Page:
A good warm up for GAP is a free online tool developed by Family Farmed which walks you through how to develop a food safety plan for your farm.  It was developed in 2013 when the fight over food safety in the US was raging, and it is obviously designed for the big boys. But we can all benefit from reviewing harvesting and post-harvesting protocols, especially newbie growers. Much of the information is common sense, which nowadays is may not be so common.

However is easiest for you to get up to speed on GAP, I’d highly recommend that you get familiar with the standards and begin to implement as much as you can next year so that you can display a GAP manual at your market stand or on your online storefront. You do not have to claim to be GAP certified; just use it to show you are aware of, and practice, the highest levels of food safety.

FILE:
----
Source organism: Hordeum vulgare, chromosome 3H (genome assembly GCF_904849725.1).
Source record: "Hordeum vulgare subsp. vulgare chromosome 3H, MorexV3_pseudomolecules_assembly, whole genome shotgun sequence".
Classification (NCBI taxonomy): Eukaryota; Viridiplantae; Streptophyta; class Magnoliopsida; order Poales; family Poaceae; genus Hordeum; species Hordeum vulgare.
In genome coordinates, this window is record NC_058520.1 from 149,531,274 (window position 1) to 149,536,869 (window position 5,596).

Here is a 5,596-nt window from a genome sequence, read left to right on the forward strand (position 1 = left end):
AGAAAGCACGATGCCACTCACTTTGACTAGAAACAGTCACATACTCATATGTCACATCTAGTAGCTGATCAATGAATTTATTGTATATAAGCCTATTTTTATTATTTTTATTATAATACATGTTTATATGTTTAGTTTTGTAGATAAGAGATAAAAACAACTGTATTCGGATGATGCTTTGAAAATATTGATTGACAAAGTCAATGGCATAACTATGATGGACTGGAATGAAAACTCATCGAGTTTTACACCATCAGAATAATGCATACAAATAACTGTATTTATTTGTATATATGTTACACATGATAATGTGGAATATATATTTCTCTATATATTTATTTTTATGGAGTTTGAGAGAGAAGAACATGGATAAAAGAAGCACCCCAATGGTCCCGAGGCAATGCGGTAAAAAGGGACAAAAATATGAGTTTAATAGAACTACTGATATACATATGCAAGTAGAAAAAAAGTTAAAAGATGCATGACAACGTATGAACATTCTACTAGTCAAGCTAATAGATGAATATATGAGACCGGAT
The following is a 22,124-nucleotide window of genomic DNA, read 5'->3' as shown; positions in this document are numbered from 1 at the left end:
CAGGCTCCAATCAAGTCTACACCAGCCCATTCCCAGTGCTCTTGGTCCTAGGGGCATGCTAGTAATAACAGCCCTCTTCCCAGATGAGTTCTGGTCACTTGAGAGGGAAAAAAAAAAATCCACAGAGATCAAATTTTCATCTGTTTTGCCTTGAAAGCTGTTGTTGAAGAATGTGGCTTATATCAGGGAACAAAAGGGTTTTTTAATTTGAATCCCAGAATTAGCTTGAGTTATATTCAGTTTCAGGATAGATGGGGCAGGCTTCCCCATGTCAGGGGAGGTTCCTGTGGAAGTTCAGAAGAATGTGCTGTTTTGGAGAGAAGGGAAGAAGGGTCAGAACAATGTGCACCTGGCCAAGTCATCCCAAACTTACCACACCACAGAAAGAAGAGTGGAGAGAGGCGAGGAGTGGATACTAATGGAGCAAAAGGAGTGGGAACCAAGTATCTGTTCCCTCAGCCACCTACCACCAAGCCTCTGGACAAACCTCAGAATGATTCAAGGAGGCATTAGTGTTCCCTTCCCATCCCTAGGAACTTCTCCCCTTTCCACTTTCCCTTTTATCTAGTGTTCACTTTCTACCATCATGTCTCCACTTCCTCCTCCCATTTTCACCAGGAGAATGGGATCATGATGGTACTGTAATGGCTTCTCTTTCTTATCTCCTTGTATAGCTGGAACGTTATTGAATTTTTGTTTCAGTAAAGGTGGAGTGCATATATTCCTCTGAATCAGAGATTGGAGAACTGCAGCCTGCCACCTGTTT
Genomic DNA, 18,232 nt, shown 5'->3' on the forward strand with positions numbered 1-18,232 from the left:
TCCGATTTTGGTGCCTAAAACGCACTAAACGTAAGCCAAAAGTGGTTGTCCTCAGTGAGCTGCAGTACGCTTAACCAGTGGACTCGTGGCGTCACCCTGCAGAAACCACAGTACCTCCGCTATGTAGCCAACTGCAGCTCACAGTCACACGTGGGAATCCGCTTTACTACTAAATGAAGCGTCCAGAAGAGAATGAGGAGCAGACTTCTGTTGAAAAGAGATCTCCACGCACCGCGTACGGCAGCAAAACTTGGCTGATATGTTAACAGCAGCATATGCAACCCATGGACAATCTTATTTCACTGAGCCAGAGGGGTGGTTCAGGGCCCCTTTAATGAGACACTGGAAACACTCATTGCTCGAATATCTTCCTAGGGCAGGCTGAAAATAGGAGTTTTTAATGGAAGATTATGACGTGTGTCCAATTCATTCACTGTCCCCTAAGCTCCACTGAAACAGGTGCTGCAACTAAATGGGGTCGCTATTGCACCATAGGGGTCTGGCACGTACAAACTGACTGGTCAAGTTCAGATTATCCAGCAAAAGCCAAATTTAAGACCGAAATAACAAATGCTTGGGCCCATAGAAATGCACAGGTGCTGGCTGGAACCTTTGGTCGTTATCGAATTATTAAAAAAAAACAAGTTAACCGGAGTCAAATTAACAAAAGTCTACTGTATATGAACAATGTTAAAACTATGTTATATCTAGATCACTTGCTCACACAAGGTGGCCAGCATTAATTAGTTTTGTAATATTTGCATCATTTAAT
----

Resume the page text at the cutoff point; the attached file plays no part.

The fight over reasonable food safety regulation drags on, but it does not have to drag down your business in the process. The safest attitude to have is “If you can’t beat ‘em join ‘em.” Farms of all sizes benefit from abiding by GAP standards, and attending a GAP workshop is a worthwhile investment for any farmer who is serious about their business.

SPIN photo post harvesting station Linda


These organizations provide standards and administer programs to gain certification that the food you are growing and selling is safe. Certification is voluntary.